Written in 1985 and then adapted for the BBC in 1990, Jeanette
Winterson's novel, and the subsequent television series, won
acclaim and intense popularity with their sensitive portrayal of
Jess, a young girl coming to terms with who she is.
However, it is not just the story of a lesbian. It's far more than
that. Watching it, I felt relieved that not everything was
constantly referred back to homosexuality, as in the modern world
it shouldn't be. My Dad, the biggest TV critic in the world, said
it was one of his favourite dramas and so the idea of spending
nearly three hours in front of the box was, for the first time in a
while, exceedingly exciting. That is, until the sex scene came on
and I made him go and find some obscure tea at the back of the
cupboard to cover up my increasingly red face.
Oranges Are Not the Only Fruit follows Jess, an adopted girl
living in a mining town in the northern England, who is brought up
by a strict, verging on crazed, Pentecostal family. I have to
admit, I don't really know anything about that particular
denomination, I've only heard the phrase used once, when my hair
caught fire in church, and even then I wasn't quite sure what the
priest was going on about! I sometimes wonder though whether that
was down to being repeatedly hit on the head and my slightly
blackened ears. I guess I'll never know.
Anyway, because religion plays such a central part in Oranges, it
would be easy to go down that route, but I can't relate to it. My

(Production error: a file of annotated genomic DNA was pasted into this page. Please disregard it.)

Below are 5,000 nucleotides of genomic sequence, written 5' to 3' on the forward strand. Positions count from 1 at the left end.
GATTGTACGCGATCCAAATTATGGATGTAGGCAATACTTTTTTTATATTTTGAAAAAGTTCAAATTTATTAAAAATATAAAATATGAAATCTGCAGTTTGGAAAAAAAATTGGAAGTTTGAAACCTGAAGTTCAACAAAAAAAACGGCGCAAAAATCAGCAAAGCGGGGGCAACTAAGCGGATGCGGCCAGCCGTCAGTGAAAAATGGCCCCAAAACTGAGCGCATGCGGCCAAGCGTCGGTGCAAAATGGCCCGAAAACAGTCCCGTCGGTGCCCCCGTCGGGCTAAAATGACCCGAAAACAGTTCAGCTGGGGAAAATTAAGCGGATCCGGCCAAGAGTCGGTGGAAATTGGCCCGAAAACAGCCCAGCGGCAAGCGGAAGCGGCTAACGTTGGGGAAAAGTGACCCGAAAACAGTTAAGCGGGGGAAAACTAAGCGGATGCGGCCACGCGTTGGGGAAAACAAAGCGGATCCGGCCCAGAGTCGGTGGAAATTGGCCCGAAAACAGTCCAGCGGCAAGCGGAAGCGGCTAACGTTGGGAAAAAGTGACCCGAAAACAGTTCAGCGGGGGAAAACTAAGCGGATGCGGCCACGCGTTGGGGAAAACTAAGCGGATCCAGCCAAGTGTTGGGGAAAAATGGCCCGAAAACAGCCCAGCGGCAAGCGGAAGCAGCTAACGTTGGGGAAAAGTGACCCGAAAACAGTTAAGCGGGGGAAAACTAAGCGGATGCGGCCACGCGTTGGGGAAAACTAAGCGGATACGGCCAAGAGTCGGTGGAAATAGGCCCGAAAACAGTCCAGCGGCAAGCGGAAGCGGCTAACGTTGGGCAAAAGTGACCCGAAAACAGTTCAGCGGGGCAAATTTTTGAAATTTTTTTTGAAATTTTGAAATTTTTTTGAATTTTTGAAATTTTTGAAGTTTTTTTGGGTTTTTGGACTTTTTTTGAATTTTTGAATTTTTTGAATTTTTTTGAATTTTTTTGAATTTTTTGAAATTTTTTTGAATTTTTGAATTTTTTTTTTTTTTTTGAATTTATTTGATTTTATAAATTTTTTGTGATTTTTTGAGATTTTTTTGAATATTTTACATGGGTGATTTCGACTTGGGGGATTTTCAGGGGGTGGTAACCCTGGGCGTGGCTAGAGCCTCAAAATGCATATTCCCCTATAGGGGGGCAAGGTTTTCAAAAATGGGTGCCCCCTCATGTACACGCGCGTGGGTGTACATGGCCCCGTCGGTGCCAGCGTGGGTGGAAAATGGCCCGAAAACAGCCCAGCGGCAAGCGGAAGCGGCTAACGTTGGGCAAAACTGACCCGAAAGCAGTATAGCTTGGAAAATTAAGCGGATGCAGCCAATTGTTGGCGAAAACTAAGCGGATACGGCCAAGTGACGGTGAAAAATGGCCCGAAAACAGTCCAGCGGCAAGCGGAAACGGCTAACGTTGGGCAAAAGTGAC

experience of religion as a child was really just Sunday school,
cups of tea and grannies smelling of cats and bath salts. Jesus was
a man with beautiful hair and the devil didn't exist. Jess and I,
before we reached the dreaded years of being a teenager, were not
similar at all. We had nothing in common.
I think what is important in Oranges is how Jess deals with the
hate and the hardship that is thrown at her. Like many other main
characters in lesbian-themed films or books, Jess is strong-willed,
intelligent and at points defiant. She knows she's gay and she's
not going to do anything about it. She recognises who she is and
that isn't going to change. In many ways, that sense of loneliness
and isolation is familiar to her. She's essentially an outsider in
a group of outsiders.
I think lots of gay teenagers, whether they are in or out of the
closet, feel like outsiders, but yet again, so do many who are
straight. Growing up and coming to terms with who you are is tough.
I couldn't stress that enough. I know I'm not going to fulfil my
mother's dream of becoming a lawyer, marrying a Colin Firth
look-a-like or wearing tweed at every possible occasion and
actually, I don't care; I'm like Jess, I've accepted who I am and
that wouldn't ever change for someone else.
Oranges Are Not the Only Fruit is emotive; it tugs at your
heartstrings. You feel a connection with Jess and you don't want to
let that go. You desperately want her to succeed, to not give up,
to realise that all will be well in the end. You subconsciously
encourage her to experience and to feel. For me that's vital, in
any form of media.
Normally, when I need some inspirational women to get me going, I
plug in Lady Gaga or even, embarrassingly put on The Sound of
Music. Now I think I might just go to Jess and her oranges.
How classic is Oranges Are Not the Only Fruit?
How relevant is it? 4/5
Oranges Are Not The Only Fruit (the book) is
available from DIVADirect, priced £6.99.
The DVD of the TV drama is
available from Amazon.